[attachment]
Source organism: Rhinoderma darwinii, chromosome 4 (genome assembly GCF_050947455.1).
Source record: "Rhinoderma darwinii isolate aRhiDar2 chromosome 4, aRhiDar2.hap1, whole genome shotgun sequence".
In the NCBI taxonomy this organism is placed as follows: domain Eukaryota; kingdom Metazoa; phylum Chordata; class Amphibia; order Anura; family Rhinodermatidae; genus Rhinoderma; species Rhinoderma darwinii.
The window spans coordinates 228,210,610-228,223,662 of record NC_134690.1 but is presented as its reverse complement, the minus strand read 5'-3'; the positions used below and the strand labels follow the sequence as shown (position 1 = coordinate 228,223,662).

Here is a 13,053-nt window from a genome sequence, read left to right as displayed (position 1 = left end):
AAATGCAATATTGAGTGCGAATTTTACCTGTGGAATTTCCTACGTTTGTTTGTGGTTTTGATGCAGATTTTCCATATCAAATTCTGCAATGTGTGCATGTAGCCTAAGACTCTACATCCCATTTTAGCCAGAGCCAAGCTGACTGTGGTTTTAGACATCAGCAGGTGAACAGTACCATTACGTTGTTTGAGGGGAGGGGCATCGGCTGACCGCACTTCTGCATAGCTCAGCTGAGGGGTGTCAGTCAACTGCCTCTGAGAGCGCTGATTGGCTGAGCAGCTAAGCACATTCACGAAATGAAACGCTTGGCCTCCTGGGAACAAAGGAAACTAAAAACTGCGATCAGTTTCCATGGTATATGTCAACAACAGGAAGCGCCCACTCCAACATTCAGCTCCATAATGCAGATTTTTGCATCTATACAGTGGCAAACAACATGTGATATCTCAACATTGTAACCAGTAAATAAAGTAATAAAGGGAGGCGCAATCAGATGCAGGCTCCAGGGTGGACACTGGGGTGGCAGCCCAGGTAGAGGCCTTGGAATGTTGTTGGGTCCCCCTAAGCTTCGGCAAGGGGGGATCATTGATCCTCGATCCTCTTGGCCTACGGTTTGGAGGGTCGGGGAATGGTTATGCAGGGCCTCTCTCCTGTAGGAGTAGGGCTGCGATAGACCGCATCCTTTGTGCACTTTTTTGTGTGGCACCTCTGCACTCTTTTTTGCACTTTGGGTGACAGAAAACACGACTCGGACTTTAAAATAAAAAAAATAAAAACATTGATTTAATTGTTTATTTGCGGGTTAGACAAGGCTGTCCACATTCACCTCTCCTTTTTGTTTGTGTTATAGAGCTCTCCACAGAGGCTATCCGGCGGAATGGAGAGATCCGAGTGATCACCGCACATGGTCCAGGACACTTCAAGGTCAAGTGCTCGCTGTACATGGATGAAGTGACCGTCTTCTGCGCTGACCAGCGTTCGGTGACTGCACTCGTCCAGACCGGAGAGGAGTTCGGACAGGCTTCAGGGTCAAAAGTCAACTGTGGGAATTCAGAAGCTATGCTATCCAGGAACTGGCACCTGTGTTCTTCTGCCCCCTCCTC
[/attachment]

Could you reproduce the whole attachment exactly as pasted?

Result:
Source organism: Rhinoderma darwinii, chromosome 4 (genome assembly GCF_050947455.1).
Source record: "Rhinoderma darwinii isolate aRhiDar2 chromosome 4, aRhiDar2.hap1, whole genome shotgun sequence".
In the NCBI taxonomy this organism is placed as follows: domain Eukaryota; kingdom Metazoa; phylum Chordata; class Amphibia; order Anura; family Rhinodermatidae; genus Rhinoderma; species Rhinoderma darwinii.
The window spans coordinates 228,210,610-228,223,662 of record NC_134690.1 but is presented as its reverse complement, the minus strand read 5'-3'; the positions used below and the strand labels follow the sequence as shown (position 1 = coordinate 228,223,662).

Here is a 13,053-nt window from a genome sequence, read left to right as displayed (position 1 = left end):
AAATGCAATATTGAGTGCGAATTTTACCTGTGGAATTTCCTACGTTTGTTTGTGGTTTTGATGCAGATTTTCCATATCAAATTCTGCAATGTGTGCATGTAGCCTAAGACTCTACATCCCATTTTAGCCAGAGCCAAGCTGACTGTGGTTTTAGACATCAGCAGGTGAACAGTACCATTACGTTGTTTGAGGGGAGGGGCATCGGCTGACCGCACTTCTGCATAGCTCAGCTGAGGGGTGTCAGTCAACTGCCTCTGAGAGCGCTGATTGGCTGAGCAGCTAAGCACATTCACGAAATGAAACGCTTGGCCTCCTGGGAACAAAGGAAACTAAAAACTGCGATCAGTTTCCATGGTATATGTCAACAACAGGAAGCGCCCACTCCAACATTCAGCTCCATAATGCAGATTTTTGCATCTATACAGTGGCAAACAACATGTGATATCTCAACATTGTAACCAGTAAATAAAGTAATAAAGGGAGGCGCAATCAGATGCAGGCTCCAGGGTGGACACTGGGGTGGCAGCCCAGGTAGAGGCCTTGGAATGTTGTTGGGTCCCCCTAAGCTTCGGCAAGGGGGGATCATTGATCCTCGATCCTCTTGGCCTACGGTTTGGAGGGTCGGGGAATGGTTATGCAGGGCCTCTCTCCTGTAGGAGTAGGGCTGCGATAGACCGCATCCTTTGTGCACTTTTTTGTGTGGCACCTCTGCACTCTTTTTTGCACTTTGGGTGACAGAAAACACGACTCGGACTTTAAAATAAAAAAAATAAAAACATTGATTTAATTGTTTATTTGCGGGTTAGACAAGGCTGTCCACATTCACCTCTCCTTTTTGTTTGTGTTATAGAGCTCTCCACAGAGGCTATCCGGCGGAATGGAGAGATCCGAGTGATCACCGCACATGGTCCAGGACACTTCAAGGTCAAGTGCTCGCTGTACATGGATGAAGTGACCGTCTTCTGCGCTGACCAGCGTTCGGTGACTGCACTCGTCCAGACCGGAGAGGAGTTCGGACAGGCTTCAGGGTCAAAAGTCAACTGTGGGAATTCAGAAGCTATGCTATCCAGGAACTGGCACCTGTGTTCTTCTGCCCCCTCCTC